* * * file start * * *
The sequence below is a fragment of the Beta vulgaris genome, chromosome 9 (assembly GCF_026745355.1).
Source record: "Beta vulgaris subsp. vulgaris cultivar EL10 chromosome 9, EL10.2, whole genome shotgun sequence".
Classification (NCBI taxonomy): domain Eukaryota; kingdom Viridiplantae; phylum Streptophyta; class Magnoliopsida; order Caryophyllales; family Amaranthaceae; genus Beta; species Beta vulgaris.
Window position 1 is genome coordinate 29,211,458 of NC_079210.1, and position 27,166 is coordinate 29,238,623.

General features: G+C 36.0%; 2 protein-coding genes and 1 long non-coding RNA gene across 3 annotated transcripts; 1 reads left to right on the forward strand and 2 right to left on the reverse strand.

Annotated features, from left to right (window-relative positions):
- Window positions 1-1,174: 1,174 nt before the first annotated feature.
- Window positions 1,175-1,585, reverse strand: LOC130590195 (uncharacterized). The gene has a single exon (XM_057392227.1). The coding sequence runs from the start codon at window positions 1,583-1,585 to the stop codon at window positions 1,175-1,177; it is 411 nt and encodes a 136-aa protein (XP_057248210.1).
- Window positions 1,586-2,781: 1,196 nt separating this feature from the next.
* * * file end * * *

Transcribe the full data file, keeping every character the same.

The sequence below is a fragment of the Beta vulgaris genome, chromosome 9 (assembly GCF_026745355.1).
Source record: "Beta vulgaris subsp. vulgaris cultivar EL10 chromosome 9, EL10.2, whole genome shotgun sequence".
Classification (NCBI taxonomy): domain Eukaryota; kingdom Viridiplantae; phylum Streptophyta; class Magnoliopsida; order Caryophyllales; family Amaranthaceae; genus Beta; species Beta vulgaris.
Window position 1 is genome coordinate 29,211,458 of NC_079210.1, and position 27,166 is coordinate 29,238,623.

General features: G+C 36.0%; 2 protein-coding genes and 1 long non-coding RNA gene across 3 annotated transcripts; 1 reads left to right on the forward strand and 2 right to left on the reverse strand.

Annotated features, from left to right (window-relative positions):
- Window positions 1-1,174: 1,174 nt before the first annotated feature.
- Window positions 1,175-1,585, reverse strand: LOC130590195 (uncharacterized). The gene has a single exon (XM_057392227.1). The coding sequence runs from the start codon at window positions 1,583-1,585 to the stop codon at window positions 1,175-1,177; it is 411 nt and encodes a 136-aa protein (XP_057248210.1).
- Window positions 1,586-2,781: 1,196 nt separating this feature from the next.